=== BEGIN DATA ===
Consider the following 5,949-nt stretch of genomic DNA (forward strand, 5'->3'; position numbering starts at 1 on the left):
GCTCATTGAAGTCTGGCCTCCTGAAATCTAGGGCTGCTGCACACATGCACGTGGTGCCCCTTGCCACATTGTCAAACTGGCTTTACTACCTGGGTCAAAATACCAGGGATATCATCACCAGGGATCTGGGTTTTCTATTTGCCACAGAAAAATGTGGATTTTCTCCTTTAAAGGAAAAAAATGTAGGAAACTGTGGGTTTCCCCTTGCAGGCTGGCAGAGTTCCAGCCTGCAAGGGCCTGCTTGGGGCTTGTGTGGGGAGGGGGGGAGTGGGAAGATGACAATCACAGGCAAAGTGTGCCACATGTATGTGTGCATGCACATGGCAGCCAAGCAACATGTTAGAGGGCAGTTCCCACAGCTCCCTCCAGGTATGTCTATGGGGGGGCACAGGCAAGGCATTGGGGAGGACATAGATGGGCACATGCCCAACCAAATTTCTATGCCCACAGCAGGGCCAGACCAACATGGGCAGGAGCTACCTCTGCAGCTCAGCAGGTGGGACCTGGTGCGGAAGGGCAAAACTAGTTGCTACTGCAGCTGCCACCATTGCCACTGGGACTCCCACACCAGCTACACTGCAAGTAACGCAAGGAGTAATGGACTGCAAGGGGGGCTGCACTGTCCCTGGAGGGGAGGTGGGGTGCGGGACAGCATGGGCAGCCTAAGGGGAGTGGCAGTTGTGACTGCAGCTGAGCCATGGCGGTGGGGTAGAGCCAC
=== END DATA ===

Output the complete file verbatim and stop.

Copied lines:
Consider the following 5,949-nt stretch of genomic DNA (forward strand, 5'->3'; position numbering starts at 1 on the left):
GCTCATTGAAGTCTGGCCTCCTGAAATCTAGGGCTGCTGCACACATGCACGTGGTGCCCCTTGCCACATTGTCAAACTGGCTTTACTACCTGGGTCAAAATACCAGGGATATCATCACCAGGGATCTGGGTTTTCTATTTGCCACAGAAAAATGTGGATTTTCTCCTTTAAAGGAAAAAAATGTAGGAAACTGTGGGTTTCCCCTTGCAGGCTGGCAGAGTTCCAGCCTGCAAGGGCCTGCTTGGGGCTTGTGTGGGGAGGGGGGGAGTGGGAAGATGACAATCACAGGCAAAGTGTGCCACATGTATGTGTGCATGCACATGGCAGCCAAGCAACATGTTAGAGGGCAGTTCCCACAGCTCCCTCCAGGTATGTCTATGGGGGGGCACAGGCAAGGCATTGGGGAGGACATAGATGGGCACATGCCCAACCAAATTTCTATGCCCACAGCAGGGCCAGACCAACATGGGCAGGAGCTACCTCTGCAGCTCAGCAGGTGGGACCTGGTGCGGAAGGGCAAAACTAGTTGCTACTGCAGCTGCCACCATTGCCACTGGGACTCCCACACCAGCTACACTGCAAGTAACGCAAGGAGTAATGGACTGCAAGGGGGGCTGCACTGTCCCTGGAGGGGAGGTGGGGTGCGGGACAGCATGGGCAGCCTAAGGGGAGTGGCAGTTGTGACTGCAGCTGAGCCATGGCGGTGGGGTAGAGCCAC